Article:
The reverse procedure is followed to attach the window 68. The window 68 is aligned to the reader aperture 46 with the ridge 84 above the ridge slot 86 and the gasket 70 between the window 68 and the head 42. The window 68 is slid downwardly such that the ridge 84 enters the ridge slot 86 and the hooked tab 80 enters the window slot 78. The tab 80 is bent back to allow the lip 88 to pass through the window slot 78. When the lip 78 passes all the way through the window slot 78, the tab 80 is free to return to its unflexed position and the lip 88 projects forwardly to hold the window 68 in place.

Other means for attaching the window to the reader 40 are within the scope of the invention. For example, a mechanical clasp, a connector or other types of fastener may lock the window 68 to the head 42 of the reader 40. The lip 88 on the tab 80 eliminates the need for the boot 72 to hold the window 68 in its mounted position. Where the hooked tab structure of FIGS. 3 and 4 is used to hold the window 68 in place, the boot 72 can still be used for shock resistance; but, may be eliminated to ease detachment of the window.

As can best be seen in FIG. 3, the window 68 includes a polarizer 90 having a first region 92 and a second region 94. The first region 92 transmits light of a first polarization and the second region 94 transmits light of a second polarization, orthogonal to the first polarization. The polarizer 90 is formed from laminar sheets of polarizing material bonded to the planar portion 67 of the window. Alternatively, the polarizer 90 may be formed integrally to the planar portion 67, in a known fashion.

As can be seen in FIG. 4, the second region 94 is positioned to receive light from the illumination source 50 while the first region 92 is positioned to receive reflected light traveling toward the detector assembly 59. Such orthogonal polarizers can be useful for eliminating the effects of specular reflection.

In another embodiment of the window 68 shown in FIG. 5A, the window includes a focusing element 96 positioned to be aligned to the detector assembly 59 when the window is mounted to the reader 40, as is illustrated in FIGS. 5B and 5C. The focusing element 96 is a lens, formed integral with the window 68. Such lenses can be formed by varying the index of refraction of the window material, or by varying the thickness of the window 68 in a known fashion.

As can be seen in FIG. 5B, the focusing element 96 in conjunction with focusing elements in the detector assembly 59 define a target plane 98 at a distance d1 from the front face of the window 68. Advantageously, the window 68 may be replaced by an alternate window 68' having a focusing element 96' of a different focal length, as shown in FIG. 5C. The focusing element 96', together with the focusing elements in the detector assembly 59, defines a target plane 98' at a distance d2, less than the distance d1.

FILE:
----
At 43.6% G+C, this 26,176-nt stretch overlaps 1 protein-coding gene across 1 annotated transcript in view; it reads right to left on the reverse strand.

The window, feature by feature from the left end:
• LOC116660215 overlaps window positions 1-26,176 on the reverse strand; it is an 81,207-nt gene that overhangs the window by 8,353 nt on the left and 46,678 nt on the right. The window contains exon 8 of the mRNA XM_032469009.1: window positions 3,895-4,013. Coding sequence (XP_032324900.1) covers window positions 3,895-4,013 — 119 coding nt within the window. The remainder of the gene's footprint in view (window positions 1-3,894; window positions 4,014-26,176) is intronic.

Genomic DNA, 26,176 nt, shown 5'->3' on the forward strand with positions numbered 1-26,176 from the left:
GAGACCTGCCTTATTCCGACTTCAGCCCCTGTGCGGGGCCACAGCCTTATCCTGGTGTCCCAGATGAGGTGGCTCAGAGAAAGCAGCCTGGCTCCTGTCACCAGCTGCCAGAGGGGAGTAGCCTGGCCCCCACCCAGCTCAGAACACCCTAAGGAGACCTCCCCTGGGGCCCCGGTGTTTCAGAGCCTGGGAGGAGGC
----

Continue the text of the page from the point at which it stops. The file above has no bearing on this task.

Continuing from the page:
The windows 68, 68' of FIGS. 5B and 5C also include a pair of targeting lenses 100, 102 formed integral with the window 68. The targeting lenses 100, 102 cooperate with a pair of spotter beam sources 104, 106 shown in FIGS. 5B and 5C to provide a pair of spotter beams forming a pair of cursor images on a target object indicating to a user that the target object is aligned with the target plane 98 and the detector assembly 59 is aligned to read the symbology. The two spotter beam system of FIG. 5B utilizes the intersection or other placement of the cursor images on the target object to indicate that the reader 40 is at the proper distance d from the target plane 98.

The alternate window 68' also includes a pair of targeting lenses 100', 102' having different focal lengths than the targeting lenses 100, 102 of FIG. 5B. The focal lengths of the targeting lenses 100', 102' of the alternate window 68' are chosen to cooperate with the pair of spotter beam sources 104, 106 to provide a pair of spotter beams to produce a pair of cursor images on a target object to indicate to the user that the reader 40 is aligned with the alternate target plane 98' and the detector assembly 59 is aligned to read the symbology in the alternate target plane 98'.

It can be seen that by interchanging the windows 68 and 68', the target planes 98, 98' of the reader 40 may be defined for the detector assembly 59 simultaneously with alignment of the spotter beams to indicate the defined target plane 98 or 98'. A user may thus adapt the reader 40 for use with target objects positioned close to the reader or for use with target objects to be read from a greater distance, simply by interchanging the replaceable windows 68, 68'.

While the focusing elements 96, 96' and the targeting lenses 100, 102, 100', 102' are shown as being formed integral with the window 68, it will be understood that the definition of the target plane 98 the focusing of the spotter beams may be achieved with a variety of focusing elements. For example, lenses may be surface mounted on the inner or outer surface of the window 68. Also, segmented or gradient surfaces, such as Fresnel lenses or pyramidal structures, may be incorporated into or onto the window 68. Moreover, where the detector assembly 59 is chosen with a sufficient depth of field, or where the focusing of the optics within the detector assembly is adjustable, the focusing element 96 may be eliminated.